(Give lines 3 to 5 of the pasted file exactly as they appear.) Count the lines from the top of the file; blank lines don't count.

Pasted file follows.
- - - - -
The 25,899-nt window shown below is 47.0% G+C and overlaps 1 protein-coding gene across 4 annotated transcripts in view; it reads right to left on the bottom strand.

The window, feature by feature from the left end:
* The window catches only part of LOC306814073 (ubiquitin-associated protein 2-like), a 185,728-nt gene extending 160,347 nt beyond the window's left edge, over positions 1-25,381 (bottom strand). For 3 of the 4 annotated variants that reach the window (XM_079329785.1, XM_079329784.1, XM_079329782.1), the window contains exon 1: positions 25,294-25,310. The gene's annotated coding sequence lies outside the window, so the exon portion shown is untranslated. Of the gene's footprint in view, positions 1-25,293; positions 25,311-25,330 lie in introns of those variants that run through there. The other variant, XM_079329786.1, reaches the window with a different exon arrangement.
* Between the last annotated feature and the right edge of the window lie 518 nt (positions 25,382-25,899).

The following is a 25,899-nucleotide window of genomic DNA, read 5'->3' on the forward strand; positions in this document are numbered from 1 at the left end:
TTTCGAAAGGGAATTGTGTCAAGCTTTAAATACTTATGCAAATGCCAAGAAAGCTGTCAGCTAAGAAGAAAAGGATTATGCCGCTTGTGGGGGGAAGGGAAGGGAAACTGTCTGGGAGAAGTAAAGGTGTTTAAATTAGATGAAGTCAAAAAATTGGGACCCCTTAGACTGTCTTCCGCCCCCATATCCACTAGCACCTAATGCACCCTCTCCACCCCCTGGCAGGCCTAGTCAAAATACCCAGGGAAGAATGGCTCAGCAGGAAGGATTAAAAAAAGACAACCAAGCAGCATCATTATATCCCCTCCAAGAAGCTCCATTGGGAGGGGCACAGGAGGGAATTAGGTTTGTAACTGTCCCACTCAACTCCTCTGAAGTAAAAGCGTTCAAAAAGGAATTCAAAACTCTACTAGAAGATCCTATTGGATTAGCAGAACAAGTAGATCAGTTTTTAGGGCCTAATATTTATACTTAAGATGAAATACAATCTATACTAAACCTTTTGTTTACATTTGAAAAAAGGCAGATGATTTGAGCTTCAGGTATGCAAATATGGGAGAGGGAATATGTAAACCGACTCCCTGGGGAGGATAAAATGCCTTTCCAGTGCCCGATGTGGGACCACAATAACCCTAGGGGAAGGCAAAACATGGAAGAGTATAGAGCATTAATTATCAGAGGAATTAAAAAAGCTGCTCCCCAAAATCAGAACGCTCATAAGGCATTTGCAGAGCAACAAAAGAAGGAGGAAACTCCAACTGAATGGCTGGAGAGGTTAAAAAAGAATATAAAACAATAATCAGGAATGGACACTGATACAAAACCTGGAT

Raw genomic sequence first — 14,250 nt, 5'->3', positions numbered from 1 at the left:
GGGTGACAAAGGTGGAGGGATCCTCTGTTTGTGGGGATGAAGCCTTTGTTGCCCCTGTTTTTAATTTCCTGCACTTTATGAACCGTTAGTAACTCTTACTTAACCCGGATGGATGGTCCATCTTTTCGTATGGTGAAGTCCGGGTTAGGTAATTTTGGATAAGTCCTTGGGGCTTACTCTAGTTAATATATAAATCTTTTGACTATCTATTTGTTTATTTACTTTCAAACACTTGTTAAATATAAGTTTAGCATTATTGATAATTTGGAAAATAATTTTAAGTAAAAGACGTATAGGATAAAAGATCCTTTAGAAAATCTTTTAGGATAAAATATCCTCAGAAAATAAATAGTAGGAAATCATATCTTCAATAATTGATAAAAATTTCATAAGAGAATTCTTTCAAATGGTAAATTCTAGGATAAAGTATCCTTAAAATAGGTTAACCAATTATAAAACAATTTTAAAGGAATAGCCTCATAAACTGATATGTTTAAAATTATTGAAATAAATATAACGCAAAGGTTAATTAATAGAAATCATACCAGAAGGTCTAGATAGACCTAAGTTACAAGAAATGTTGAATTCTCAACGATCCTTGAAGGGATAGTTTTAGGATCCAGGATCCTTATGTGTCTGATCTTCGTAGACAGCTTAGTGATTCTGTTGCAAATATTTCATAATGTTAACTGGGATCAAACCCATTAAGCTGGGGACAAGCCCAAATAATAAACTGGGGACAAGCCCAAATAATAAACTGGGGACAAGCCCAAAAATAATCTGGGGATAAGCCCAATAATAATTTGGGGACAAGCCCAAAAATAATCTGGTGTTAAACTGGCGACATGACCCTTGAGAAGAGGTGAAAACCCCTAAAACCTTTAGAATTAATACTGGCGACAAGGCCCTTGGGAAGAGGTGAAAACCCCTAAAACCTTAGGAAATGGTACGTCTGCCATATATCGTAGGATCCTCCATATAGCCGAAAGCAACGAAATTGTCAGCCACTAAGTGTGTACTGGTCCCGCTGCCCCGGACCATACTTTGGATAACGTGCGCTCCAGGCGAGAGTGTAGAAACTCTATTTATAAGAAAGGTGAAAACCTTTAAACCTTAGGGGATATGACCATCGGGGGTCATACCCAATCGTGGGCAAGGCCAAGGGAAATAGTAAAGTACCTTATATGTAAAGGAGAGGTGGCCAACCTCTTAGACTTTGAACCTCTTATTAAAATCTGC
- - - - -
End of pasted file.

* The window catches only part of LOC306814073 (ubiquitin-associated protein 2-like), a 185,728-nt gene extending 160,347 nt beyond the window's left edge, over positions 1-25,381 (bottom strand). For 3 of the 4 annotated variants that reach the window (XM_079329785.1, XM_079329784.1, XM_079329782.1), the window contains exon 1: positions 25,294-25,310. The gene's annotated coding sequence lies outside the window, so the exon portion shown is untranslated. Of the gene's footprint in view, positions 1-25,293; positions 25,311-25,330 lie in introns of those variants that run through there. The other variant, XM_079329786.1, reaches the window with a different exon arrangement.
* Between the last annotated feature and the right edge of the window lie 518 nt (positions 25,382-25,899).

The following is a 25,899-nucleotide window of genomic DNA, read 5'->3' on the forward strand; positions in this document are numbered from 1 at the left end: